quadratic equation - task

task - an inquiry to solving all quadratic equations 1:

$${ax^2 + bx + c = 0}$$

Solve each of the following equations.

As a general rule, each equation has got two (!) solutions.

Write down all your thoughts in your notes and comment about how the question differs from the previous one. Make sure not to expand the term in exercise no 5 and use no 5 to solve no 6.

You do not have to solve all at once. You will be given plenty of time.

Where you have square roots, make sure that

questions

no 1

$${x^2 = 4}$$

no 2

$${x^2 - 3 = 0}$$

no 3

$${2x^2 - 1 = 0}$$

no 4

$${x^2 = 6}$$

no 5

$${(x + 2)^2 = 6}$$

no 6

$${x^2 - 6x + 9 = \frac{25}{4}}$$

no 7

$${x^2 -6x = 31}$$

no 8

$${x^2 + 4x = - \frac{7}{4}}$$

no 9

$${x^2 - \frac{2}{3}x = - \frac{1}{9}}$$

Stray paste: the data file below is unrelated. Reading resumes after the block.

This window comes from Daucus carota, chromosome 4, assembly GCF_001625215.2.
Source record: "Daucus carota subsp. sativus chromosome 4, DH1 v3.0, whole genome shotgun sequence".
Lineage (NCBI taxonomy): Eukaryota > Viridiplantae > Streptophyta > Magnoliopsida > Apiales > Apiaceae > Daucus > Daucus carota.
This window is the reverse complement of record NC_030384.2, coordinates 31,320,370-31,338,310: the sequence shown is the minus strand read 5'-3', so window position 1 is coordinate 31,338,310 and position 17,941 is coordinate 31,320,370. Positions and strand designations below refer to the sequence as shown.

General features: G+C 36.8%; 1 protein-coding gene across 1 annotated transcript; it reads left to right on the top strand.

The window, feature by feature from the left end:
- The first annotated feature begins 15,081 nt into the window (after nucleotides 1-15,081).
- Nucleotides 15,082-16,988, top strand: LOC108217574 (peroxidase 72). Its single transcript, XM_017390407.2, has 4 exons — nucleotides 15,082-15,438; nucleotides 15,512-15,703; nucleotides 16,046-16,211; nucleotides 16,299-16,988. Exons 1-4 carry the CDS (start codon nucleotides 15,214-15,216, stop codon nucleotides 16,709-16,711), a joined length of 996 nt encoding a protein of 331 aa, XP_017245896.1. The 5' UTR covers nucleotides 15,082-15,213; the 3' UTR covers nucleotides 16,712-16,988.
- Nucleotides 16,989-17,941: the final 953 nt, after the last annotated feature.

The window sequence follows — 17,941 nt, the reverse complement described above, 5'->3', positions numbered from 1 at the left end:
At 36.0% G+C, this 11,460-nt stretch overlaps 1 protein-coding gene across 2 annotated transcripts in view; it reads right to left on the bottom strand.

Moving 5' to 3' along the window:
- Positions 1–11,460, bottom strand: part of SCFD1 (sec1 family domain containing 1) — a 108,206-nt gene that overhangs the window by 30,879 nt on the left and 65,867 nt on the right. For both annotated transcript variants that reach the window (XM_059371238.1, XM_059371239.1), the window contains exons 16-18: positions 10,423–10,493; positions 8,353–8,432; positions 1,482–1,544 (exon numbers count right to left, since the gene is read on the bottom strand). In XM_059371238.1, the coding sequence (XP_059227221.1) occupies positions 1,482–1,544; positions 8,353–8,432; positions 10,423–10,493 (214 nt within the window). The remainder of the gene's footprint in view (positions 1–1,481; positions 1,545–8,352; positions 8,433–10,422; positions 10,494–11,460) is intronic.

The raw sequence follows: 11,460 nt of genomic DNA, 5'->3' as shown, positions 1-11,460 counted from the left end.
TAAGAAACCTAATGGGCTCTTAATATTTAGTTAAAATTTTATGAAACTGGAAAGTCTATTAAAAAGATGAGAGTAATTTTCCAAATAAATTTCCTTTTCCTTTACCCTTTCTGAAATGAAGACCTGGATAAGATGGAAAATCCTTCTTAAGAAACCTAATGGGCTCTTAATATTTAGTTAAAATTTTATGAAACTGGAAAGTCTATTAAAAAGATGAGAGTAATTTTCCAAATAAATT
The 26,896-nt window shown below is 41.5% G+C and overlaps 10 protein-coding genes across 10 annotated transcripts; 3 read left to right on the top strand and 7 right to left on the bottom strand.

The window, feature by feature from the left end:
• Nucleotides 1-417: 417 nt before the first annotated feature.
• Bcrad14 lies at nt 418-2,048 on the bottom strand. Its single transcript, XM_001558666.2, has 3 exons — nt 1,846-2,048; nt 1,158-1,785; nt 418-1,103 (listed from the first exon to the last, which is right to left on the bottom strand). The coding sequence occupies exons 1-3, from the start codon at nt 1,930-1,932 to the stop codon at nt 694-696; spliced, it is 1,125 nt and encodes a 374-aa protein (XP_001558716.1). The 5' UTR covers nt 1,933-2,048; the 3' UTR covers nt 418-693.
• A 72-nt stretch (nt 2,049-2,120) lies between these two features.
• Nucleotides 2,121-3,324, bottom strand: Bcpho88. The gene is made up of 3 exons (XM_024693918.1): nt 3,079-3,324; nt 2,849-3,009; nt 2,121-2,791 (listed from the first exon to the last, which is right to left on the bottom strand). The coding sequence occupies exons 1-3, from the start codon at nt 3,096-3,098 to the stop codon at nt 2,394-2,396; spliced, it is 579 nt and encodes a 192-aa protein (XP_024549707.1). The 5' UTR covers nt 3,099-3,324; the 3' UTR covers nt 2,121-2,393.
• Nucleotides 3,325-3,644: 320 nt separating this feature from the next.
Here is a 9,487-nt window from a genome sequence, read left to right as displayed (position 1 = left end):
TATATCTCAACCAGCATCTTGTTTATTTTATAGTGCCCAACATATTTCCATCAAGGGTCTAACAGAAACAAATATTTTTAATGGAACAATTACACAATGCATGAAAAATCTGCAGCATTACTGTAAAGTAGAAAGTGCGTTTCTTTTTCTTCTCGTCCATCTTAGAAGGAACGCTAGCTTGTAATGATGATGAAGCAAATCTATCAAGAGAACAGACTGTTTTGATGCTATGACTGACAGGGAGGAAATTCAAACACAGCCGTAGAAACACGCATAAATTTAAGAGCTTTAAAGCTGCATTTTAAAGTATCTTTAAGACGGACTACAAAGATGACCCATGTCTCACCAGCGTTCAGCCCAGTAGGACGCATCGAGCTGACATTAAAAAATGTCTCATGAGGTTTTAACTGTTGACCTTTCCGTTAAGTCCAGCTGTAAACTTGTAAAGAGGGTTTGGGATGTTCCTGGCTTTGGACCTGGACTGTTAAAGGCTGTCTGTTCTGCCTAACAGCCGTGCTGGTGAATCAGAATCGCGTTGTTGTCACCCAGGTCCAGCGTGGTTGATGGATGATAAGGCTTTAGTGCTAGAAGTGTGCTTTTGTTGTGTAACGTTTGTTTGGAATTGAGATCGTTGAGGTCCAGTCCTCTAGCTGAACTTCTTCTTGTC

no 10

$${x^2 - 3x = - \frac{25}{4}}$$

no 11

$${2x^2 + 4x - 7 = 0}$$

no 12

$${\frac{1}{6}x^2 - \frac{1}{4}x - \frac{1}{6} = 0}$$

no 13

$${x^2 + 2px + q = 0}$$

no 14

$${ax^2 + bx + c = 0}$$

Solving question no 14 leads to the quadratic formula.

different question no 13 for the pq-formula derived in Berlin

no 13b (berlin)

$${x^2 + px + q = 0}$$


  1. Towards New Teaching in Mathematics, Issue 5, Peter Gallin, The Quadratic Equation – This is a Topic to Be Taught in an Inquiry-Based Way After All, Bayreuth, Germany, 2011, translation - Maren Distel, Singen [return]

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